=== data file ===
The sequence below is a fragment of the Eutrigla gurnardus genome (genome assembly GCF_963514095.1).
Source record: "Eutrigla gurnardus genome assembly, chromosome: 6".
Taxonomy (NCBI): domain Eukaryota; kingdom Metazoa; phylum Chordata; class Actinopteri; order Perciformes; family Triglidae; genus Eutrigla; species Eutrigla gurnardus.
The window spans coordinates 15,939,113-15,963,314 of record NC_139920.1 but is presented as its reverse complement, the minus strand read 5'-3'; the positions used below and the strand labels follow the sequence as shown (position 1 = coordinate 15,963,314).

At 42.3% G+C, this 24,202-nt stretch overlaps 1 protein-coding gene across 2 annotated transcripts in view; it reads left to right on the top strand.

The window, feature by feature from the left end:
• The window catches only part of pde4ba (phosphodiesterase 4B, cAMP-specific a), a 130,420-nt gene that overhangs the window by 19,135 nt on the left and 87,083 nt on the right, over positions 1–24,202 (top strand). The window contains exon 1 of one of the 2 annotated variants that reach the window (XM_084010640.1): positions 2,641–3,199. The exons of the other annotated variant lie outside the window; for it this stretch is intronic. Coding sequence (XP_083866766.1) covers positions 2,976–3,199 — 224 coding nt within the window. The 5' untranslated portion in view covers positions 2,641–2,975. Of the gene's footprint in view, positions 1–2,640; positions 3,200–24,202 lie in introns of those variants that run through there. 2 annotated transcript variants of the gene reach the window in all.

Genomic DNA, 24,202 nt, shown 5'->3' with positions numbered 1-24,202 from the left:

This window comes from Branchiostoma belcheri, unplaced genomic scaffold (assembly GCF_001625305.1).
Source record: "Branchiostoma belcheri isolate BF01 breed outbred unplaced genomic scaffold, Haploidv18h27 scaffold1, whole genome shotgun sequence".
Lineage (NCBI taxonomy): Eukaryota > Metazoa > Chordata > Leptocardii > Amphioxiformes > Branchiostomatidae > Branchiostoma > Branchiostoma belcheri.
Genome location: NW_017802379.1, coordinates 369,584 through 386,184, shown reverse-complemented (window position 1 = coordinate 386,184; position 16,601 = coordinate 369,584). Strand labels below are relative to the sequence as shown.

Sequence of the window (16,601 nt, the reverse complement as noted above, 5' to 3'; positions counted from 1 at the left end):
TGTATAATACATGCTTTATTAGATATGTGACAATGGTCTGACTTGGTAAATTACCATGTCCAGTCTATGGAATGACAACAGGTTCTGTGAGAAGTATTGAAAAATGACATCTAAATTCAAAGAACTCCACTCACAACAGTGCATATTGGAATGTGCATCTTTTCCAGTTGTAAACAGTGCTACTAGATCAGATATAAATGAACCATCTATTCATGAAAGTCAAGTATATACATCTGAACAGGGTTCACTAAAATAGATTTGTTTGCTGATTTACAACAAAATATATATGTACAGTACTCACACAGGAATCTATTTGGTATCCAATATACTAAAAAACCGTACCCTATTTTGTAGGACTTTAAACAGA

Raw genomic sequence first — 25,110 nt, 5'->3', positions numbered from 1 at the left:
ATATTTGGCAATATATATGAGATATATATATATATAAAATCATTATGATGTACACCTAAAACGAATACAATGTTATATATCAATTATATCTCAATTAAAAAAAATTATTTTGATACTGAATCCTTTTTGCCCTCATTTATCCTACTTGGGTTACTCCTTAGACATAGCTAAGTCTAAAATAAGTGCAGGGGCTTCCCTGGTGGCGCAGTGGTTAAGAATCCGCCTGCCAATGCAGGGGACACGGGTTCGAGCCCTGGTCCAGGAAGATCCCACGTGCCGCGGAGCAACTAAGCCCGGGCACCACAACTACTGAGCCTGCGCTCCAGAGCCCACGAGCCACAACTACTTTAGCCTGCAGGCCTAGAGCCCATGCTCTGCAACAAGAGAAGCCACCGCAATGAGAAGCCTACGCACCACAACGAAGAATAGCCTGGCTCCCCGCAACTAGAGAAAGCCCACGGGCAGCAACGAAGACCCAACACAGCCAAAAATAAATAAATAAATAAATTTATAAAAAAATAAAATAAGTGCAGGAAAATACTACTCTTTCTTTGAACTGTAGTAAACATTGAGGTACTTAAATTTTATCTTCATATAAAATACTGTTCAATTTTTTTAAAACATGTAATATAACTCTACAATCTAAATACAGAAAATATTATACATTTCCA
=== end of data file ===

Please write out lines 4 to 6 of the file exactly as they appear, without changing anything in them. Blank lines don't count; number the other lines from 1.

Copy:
The window spans coordinates 15,939,113-15,963,314 of record NC_139920.1 but is presented as its reverse complement, the minus strand read 5'-3'; the positions used below and the strand labels follow the sequence as shown (position 1 = coordinate 15,963,314).

At 42.3% G+C, this 24,202-nt stretch overlaps 1 protein-coding gene across 2 annotated transcripts in view; it reads left to right on the top strand.

The window, feature by feature from the left end: